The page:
FDA has served Abaxis a warning letter over the company’s alleged failure to file a 510(k) premarket notification when it modified its potassium assay.
Inspectors found changes Abaxis made to its Piccolo potassium assay could lead to serious adverse consequences and as such required regulatory clearance.
The warning letter comes nine months after Zoetis paid $2 billion to acquire Abaxis and its portfolio of veterinary point-of-care diagnostics.
FDA inspectors visited Abaxis’ facility in California around this time last year, one month before Zoetis revealed its intent to buy the business. The inspectors found the potassium assay used with Abaxis’ Piccolo Xpress chemistry analyzer is adulterated under FDA rules, as it qualifies as a Class III device but lacks premarket approval.
The inspection also uncovered evidence that the assay is misbranded under a different set of rules. That allegation centers on evidence that Abaxis made significant changes to the assay without properly informing FDA.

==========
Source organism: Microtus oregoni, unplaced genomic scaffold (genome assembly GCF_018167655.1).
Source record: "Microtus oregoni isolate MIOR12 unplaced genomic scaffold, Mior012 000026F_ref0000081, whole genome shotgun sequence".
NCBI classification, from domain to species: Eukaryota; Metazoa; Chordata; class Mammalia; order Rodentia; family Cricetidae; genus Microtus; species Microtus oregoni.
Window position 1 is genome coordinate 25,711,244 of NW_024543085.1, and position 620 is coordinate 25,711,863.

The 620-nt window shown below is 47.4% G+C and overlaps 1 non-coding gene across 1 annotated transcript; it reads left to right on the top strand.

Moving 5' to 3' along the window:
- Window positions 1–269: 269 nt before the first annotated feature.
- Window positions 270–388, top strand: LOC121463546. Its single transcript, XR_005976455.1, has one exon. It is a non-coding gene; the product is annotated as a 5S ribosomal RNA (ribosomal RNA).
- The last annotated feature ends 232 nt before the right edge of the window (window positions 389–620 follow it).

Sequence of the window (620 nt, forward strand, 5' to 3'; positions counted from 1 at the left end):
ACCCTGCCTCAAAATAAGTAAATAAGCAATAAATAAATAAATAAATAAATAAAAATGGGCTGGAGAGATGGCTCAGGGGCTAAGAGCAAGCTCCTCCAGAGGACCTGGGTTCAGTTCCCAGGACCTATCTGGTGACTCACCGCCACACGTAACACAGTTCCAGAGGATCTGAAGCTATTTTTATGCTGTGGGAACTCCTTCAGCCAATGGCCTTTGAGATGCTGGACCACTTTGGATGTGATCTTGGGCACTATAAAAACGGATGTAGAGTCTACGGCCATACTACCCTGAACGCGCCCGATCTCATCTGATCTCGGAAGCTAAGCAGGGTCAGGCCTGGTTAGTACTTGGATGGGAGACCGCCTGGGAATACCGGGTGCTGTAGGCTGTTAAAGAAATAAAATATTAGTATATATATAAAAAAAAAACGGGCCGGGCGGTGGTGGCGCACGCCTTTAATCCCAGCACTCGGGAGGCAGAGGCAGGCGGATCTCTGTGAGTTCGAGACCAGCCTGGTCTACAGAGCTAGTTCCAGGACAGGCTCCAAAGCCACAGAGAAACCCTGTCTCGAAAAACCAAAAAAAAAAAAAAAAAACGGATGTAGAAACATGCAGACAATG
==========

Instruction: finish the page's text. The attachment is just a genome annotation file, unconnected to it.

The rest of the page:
“Your firm made changes that affected the potassium assay calibration specifications and ultimately changed the performance of the device, as demonstrated by customer complaints,” FDA wrote in its warning letter.
The inspectors ruled that the changes to calibration set points raised new safety and effectiveness issues, such as the potential for a falsely low potassium result to delay treatment of hyperkalemia. Changes with such potentially significant outcomes require premarket notification. Even discounting the potential harm, FDA thinks a 510(k) was needed as the performance specifications of the device changed.
Abaxis responded to FDA’s findings on five separate occasions last year but was unable to change the agency’s belief that a 510(k) was required. That led FDA to send a warning letter to Abaxis earlier this month. The letter gave Abaxis 15 business days to detail the steps it has taken to fix the violations and stop similar problems from occurring again.
FDA also used the warning letter to address problems with Abaxis’ quality system. Specifically, FDA criticized Abaxis for changing the calibration of its potassium assay in 2013 “without establishing pre-approved acceptance criteria or evidence of performance of risk evaluation.”
Abaxis responded to that criticism last year, too, but FDA found the five submissions “did not assess whether the modifications could have significantly affected the safety or effectiveness."